Thursday, August 14, 2008

On CNBC's Squawk Box

CNBC's premier morning financial news talk show, Squawk Box, featured the Blackwater chairman on August 14, 2008, in as wide-ranging an interview that seven minutes would allow.

Among the points Prince raised in the interview, prompted by the three co-hosts:

On commitment: "Our guys take tremendous risks. Many have paid the ultimate price. Many have given parts of themselves in the process."

On business expansion: "We’re certainly not focusing as much on security going forward because we take a lot less grief. … It hammers our ability to raise capital. Our training site is growing like crazy, our aviation is growing a lot."

On whether an Obama administration would affect Blackwater's security contracting in Iraq: "All of it is competitively bid. Whoever takes over in January, the US government unfortunately is not going to be born again hard fast innovative and efficient. Someone’s going to do the work. The private sector’s going of be a part of it."

On profitability: "The margins aren’t nearly as good as you think. Law firms, PR firms and accounting firms have much better margins than we do." (Hmm - that raises the question: Is the taxpayer getting a good value in services performed by law firms and accounting firms under federal contract? A Congressional Budget Office study might be revealing.)

On the entry of big, publicly-traded defense contractors to the security area: "We’re uniquely positioned because we have a large facility. No one’s made the investment in the assets that we have. Even our big competitors, the Lockheed Martins, the Northrop Grummans of the world, they are running hard to get into this space but I’m surprised their risk management boards let them do that. They’re one incident away of being filleted in the media like we were."

Here's the direct link to the video:

Thursday, July 24, 2008

Prince explains future of Blackwater business

In a July 2008 interview with the Associated Press, CEO Erik Prince explains how he sees the future of Blackwater's business in the security, training, aviation and logistics sectors.

Click here for the video:

Prince gives reasons for why the security part of his business will decline, the main ones being the lack of growth potential, the markedly improved situation in Iraq which hopefully will reduce the need for Blackwater's protection services, and the higher potential of other sectors in which the company excels. Prince adds that the legal and congressional complexities relating to protecting US diplomats and VIPs in Iraq serves as a "disincentive" to any private provider and would put an entire company at risk.

In addition to the security work for which the company is famous, Prince mentions a few other programs, including on in Afghanistan to resupply US and coalition troops with food, water, supplies, ammunition, mail and other necessities in farflung forward operating bases.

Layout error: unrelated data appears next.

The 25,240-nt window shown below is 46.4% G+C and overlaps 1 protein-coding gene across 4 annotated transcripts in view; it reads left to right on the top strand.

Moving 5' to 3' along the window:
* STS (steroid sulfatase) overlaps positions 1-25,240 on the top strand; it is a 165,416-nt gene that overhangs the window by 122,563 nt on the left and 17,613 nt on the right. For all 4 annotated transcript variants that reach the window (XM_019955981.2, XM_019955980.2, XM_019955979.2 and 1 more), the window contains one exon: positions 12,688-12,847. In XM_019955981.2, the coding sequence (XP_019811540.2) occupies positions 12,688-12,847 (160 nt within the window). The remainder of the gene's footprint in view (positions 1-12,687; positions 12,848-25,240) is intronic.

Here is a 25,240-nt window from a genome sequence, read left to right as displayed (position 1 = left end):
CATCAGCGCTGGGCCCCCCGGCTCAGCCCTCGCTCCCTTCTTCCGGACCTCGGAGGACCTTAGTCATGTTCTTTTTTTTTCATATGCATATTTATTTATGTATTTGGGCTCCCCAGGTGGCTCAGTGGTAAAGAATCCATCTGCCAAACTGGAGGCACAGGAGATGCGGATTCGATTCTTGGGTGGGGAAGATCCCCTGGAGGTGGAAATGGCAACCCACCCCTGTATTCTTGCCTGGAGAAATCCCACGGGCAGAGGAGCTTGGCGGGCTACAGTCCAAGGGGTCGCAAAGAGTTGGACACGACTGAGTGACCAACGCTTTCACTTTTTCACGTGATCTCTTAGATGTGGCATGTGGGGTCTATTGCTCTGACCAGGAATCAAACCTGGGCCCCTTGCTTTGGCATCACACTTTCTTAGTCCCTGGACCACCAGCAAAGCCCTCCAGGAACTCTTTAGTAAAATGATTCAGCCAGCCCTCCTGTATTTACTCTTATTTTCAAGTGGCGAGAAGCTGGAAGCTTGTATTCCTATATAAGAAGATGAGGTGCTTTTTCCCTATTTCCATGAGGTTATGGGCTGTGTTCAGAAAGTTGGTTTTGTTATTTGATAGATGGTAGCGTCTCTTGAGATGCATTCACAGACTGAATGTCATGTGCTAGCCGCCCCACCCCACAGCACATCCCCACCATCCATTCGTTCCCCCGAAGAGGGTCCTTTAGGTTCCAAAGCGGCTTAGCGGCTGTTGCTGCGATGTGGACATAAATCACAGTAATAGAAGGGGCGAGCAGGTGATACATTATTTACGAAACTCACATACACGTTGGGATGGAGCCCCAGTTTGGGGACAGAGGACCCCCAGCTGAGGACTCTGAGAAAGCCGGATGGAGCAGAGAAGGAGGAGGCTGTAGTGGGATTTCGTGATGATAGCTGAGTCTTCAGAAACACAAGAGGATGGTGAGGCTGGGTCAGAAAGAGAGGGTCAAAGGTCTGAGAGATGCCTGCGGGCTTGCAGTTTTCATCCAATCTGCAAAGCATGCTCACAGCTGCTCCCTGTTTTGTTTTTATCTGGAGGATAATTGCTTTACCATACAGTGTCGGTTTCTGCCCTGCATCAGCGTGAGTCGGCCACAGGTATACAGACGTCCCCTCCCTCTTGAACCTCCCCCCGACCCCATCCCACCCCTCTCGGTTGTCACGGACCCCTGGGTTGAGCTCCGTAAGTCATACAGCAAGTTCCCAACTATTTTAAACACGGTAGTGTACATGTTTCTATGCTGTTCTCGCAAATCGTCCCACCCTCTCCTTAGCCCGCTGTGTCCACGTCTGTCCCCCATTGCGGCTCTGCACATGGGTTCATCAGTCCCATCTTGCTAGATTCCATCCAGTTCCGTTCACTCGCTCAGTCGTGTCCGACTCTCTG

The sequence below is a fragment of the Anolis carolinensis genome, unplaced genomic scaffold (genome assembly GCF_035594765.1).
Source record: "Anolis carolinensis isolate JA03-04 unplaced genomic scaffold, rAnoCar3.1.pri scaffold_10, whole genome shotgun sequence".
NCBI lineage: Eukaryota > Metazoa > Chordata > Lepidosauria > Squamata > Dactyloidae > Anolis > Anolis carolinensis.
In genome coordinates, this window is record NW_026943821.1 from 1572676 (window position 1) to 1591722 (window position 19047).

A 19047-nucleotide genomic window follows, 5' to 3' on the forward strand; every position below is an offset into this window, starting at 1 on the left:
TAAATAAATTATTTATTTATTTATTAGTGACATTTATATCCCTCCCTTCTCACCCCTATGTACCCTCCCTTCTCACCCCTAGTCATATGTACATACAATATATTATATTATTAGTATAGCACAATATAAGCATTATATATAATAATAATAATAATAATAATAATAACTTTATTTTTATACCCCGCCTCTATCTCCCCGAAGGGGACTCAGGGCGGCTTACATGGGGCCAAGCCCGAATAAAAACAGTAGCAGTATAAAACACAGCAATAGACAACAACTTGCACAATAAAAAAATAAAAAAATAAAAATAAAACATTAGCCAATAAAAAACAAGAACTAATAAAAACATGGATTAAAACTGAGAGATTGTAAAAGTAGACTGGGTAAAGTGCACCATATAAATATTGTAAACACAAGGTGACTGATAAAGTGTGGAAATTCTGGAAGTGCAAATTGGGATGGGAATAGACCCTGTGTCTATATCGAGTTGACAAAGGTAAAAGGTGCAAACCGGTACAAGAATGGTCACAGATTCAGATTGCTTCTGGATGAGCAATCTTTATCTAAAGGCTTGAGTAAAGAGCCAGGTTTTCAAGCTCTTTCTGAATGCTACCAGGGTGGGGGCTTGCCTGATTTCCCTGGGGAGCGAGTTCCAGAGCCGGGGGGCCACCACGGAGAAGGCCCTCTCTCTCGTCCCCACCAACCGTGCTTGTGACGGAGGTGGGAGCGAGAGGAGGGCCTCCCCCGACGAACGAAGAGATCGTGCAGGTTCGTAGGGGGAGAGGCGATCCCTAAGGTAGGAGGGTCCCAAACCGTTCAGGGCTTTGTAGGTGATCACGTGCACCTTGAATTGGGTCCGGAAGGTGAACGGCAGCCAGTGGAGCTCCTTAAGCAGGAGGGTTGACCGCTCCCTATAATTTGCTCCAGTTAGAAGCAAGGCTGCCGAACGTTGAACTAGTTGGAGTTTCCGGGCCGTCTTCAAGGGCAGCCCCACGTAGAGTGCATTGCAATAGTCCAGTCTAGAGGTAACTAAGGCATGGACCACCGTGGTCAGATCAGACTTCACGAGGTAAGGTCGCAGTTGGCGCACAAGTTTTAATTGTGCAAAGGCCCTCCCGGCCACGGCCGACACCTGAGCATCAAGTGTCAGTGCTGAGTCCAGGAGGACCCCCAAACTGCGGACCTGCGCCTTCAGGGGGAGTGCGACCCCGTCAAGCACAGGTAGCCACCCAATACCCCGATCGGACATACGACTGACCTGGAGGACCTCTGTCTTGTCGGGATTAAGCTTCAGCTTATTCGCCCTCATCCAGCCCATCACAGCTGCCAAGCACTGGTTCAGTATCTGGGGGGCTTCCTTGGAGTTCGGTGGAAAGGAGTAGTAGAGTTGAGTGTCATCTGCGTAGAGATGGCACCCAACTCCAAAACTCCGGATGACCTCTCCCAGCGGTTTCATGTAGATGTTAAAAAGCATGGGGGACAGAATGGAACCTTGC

He refers to the cost savings of contractors versus the traditional way of doing things in the military. For example, he says, Blackwater did 11,000 aviation missions in Afghanistan last year, hauling 9.5 million pounds and delivering another 1 million pounds by parachute for less than the cost of one Air Force C-27 cargo plane now being built for short-haul military missions.

"It's a pretty simple operational issue and a very simple math question, as to why it's of benefit to the US government to go to the outside to do that mission," Prince says.

Regardless of who becomes president next year, he says, the US "is still going to need a lot of this kind of work done, and companies like us are going to be necessary to do the work."

Thursday, October 18, 2007

Lara Logan, CBS "60 Minutes," October 12, 2007

Lara Logan traveled to Blackwater headquarters in North Carolina for this revealing interview aired on October 12, 2007. Her "60 Minutes" program is the first to reveal photos of Blackwater vehicles struck by bullets from shooters at Nisoor Square in Baghdad on September 16, 2007.

She asked a lot of tough questions and expressed healthy journalistic skepticism. She also showed a lot of material that reflected positively on the company. That balance is intolerable for critics, who heaped her website with vicious emails. She probably could use some support from the public. To post on her website, click here.

Charlie Rose, PBS, October 14, 2007

One of the world's great interviewers, Charlie Rose, spends nearly an hour with Blackwater's Erik Prince. The video, cast October 14, 2007, appears on this page in five parts. Click here for Charlie Rose's blog.

Part 1

Part 2

Part 3

Part 4

Part 5

Matt Lauer, NBC "Today Show," October 15, 2007

Lisa Myers narrates an introductory report in this segment, followed by Matt Lauer's interview with Blackwater founder Erik Prince, broadcast on the NBC "Today Show," October 15, 2007.

Wolf Blitzer, CNN, October 14, 2007

Wolf Blitzer interviewed Blackwater founder Erik Prince in a CNN broadcast aired October 14, 2007. For the text of the interview, click here. The video appears on YouTube in two parts, below.